The London weather hasn’t been very sunny today but even so using the screen in daylight is definitely a bit harder than using it indoors.

Given that this is is a Google product it’s probably inevitable, but the deep lock-in and integration with other Google products is annoying for those of us who are not hardcore Google users. I don’t use Picasa, gChat, or Google Contacts, for example, and if I want to really use the Nexus, they’re hard to avoid.

Things I Definitely Don’t Like

The built-in IMAP client is poor, making it tough for those of us who don’t run our email through Gmail. I expect there will be a third-party solution pretty soon though.

Comment spam in the app market reviews. Really annoying.

Trying to do the two-thumb typing I am used to on a real keyboard is really frustrating. My error rate is close to 100% when I try it on the Nexus. To be fair, though, this isn’t specific to the Nexus; I felt the same trying to use my iPod Touch’s keyboard as well. I’ve simply spent a lot of years using various Palm / Blackberry devices with real keyboards and it’s going to be very, very hard for me to let go of needing to feel real keys under my fingers and relearn how to type on a handheld. Typing with one finger, aided by the very nice auto complete feature, is much less painful. It’s just not very fast.

Things I Haven’t Figured Out Yet

The best way to synch data (contacts, etc) off either my desktop or my Blackberry. I need to research this some more. Being able to sync data from Facbook is interesting. Ideally I’d like to get my work info on it too, but Exchange support is a bit shaky so far.

All In All

I like the Nexus a lot more than I thought I would. I am not sure if I will be able to adjust to the lack of a real keyboard and I don’t love the Google-lock in, but other than that I’m pretty impressed.

And did I mention how nice the beta of Flash 10.1 looks on it? :p

Dear Apple – 1984 Called, They Want Their Video Back

Image via Wikipedia

I suppose I should start out by noting that I, like a very significant number of my colleagues at Adobe, am a big fan of OS X and Apple products. I am typing this on the Macbook Pro I purchased for personal use. The MBP for work is sitting on a table nearby. There’s two iPods and an iPod Touch in this room as well. The only thing I use Windows for is some HR stuff that doesn’t run well on the Mac. In short, I love OS X and I hope to keep using it for a long time.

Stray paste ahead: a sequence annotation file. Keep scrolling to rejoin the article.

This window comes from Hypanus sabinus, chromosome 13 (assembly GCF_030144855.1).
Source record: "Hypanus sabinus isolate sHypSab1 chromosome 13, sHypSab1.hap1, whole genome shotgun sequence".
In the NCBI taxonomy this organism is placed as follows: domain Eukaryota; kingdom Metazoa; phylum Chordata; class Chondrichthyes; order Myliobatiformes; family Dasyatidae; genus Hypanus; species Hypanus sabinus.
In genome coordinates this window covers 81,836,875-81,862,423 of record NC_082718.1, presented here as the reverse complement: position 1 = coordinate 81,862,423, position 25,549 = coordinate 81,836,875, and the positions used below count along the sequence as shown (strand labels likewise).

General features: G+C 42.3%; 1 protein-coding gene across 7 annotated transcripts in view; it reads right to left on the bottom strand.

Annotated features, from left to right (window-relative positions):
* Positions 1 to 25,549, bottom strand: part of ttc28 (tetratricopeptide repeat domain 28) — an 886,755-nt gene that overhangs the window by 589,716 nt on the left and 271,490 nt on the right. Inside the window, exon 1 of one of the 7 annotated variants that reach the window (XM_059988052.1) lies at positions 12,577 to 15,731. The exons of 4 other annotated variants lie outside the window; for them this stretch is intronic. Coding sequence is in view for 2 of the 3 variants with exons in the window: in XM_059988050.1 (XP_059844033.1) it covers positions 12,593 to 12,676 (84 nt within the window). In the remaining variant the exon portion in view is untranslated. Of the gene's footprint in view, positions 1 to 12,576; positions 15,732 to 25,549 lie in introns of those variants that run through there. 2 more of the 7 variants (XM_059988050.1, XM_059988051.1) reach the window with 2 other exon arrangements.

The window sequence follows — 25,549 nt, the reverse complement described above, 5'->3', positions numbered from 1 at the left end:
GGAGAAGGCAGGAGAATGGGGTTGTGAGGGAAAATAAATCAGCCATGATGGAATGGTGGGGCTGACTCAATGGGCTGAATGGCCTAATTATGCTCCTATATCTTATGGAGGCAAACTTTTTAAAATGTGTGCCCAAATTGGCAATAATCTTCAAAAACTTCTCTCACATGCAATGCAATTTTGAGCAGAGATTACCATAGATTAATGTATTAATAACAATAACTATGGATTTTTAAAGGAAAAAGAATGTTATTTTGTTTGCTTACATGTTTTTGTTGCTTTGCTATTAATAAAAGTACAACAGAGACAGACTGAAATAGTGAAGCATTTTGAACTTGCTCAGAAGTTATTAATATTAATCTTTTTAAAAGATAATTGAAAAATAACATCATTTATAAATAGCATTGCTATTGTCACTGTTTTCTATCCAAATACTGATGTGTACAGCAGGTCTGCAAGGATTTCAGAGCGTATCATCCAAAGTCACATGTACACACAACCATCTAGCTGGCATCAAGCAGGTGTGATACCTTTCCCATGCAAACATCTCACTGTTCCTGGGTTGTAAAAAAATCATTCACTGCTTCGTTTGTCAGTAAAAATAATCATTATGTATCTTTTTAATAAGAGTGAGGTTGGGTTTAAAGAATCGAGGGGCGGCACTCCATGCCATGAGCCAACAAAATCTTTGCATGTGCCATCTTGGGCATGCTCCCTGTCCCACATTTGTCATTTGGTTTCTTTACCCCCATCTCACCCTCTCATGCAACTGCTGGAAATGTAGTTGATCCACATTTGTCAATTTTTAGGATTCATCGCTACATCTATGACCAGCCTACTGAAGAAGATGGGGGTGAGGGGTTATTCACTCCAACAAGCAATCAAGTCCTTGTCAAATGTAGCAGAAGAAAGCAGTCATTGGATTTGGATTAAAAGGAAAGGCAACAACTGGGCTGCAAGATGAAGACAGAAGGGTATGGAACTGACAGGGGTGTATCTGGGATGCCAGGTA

So from the point of view of someone who’s a fan of both the Apple and Adobe platforms, it’s hard for me to wrap my brain around the vitriol lobbed against Flash by my fellow Mac users. And if you read the blogosphere these days, you might come away thinking Adobe is on the verge of a massive route, driven into irrelevance by a horde of iPad-wielding HTML5 developers. And some in the media, who always love a good “X is going to kill Y” story line, are following suit.

The reality is somewhat different.

One thing that frequently (but not always) goes overlooked is that as much as this is a technology battle, it’s also a business one. Pushing as much content through the App Store as possible is great business for Apple; and honestly, I don’t blame them for wanting to build their App Store into a massive (and massively profitable) content juggernaut. It’s far friendlier to their margins than the hardware business, even with their premium pricing, so why not go for a platform play?

Where I take exception — and developers should too — is with Apple’s “my way or the highway” approach to development. Adobe’s Flash is a very high-profile victim of this approach right now, but we’re not the first nor are we the only one. And I really don’t understand how a bunch of developers committed to embracing the “open web” can turn right around and accept the massively closed structure that is the Apple ecosystem. Is it cognitive dissonance, or just Stockholm Syndrome? Is this really the same company who so famously embraced the image of shattering Big Brother’s image? How did Apple lose its way?

When I think about why all this matters, I think about my 10 year old niece. She doesn’t know (or care) what Flash is. All she knows is that she loves playing Webkinz, and every time I come over to visit, she wants to play it with me on my laptop. If I handed her an iPad, she’d want to play it there too, and she wouldn’t understand why she couldn’t. Yes, of course, I can buy her a bunch of other games on the App Store, but that’s not the same thing to her, and anyone who says that it is has clearly never withstood the wrath of a pre-teen. 🙂

Apple needs a reality check. Once you get outside the San Francisco to San Jose corridor, you’ll find very few people who know or care what HTML5 is. Most people who don’t do technology for a living find our high-geek holy wars incomprehensible and boring. They don’t want to be locked out of content, and they don’t want to be told they should spend money in the App Store just to conform to Apple’s vision of the internet. They just want to use the sites, view the videos, and play the games they’re used to.

Oh, and 90% of them do not run OS X.

Go back and watch that famous “1984” video again — because it seems to me that Apple has become the very thing they were fighting against back then.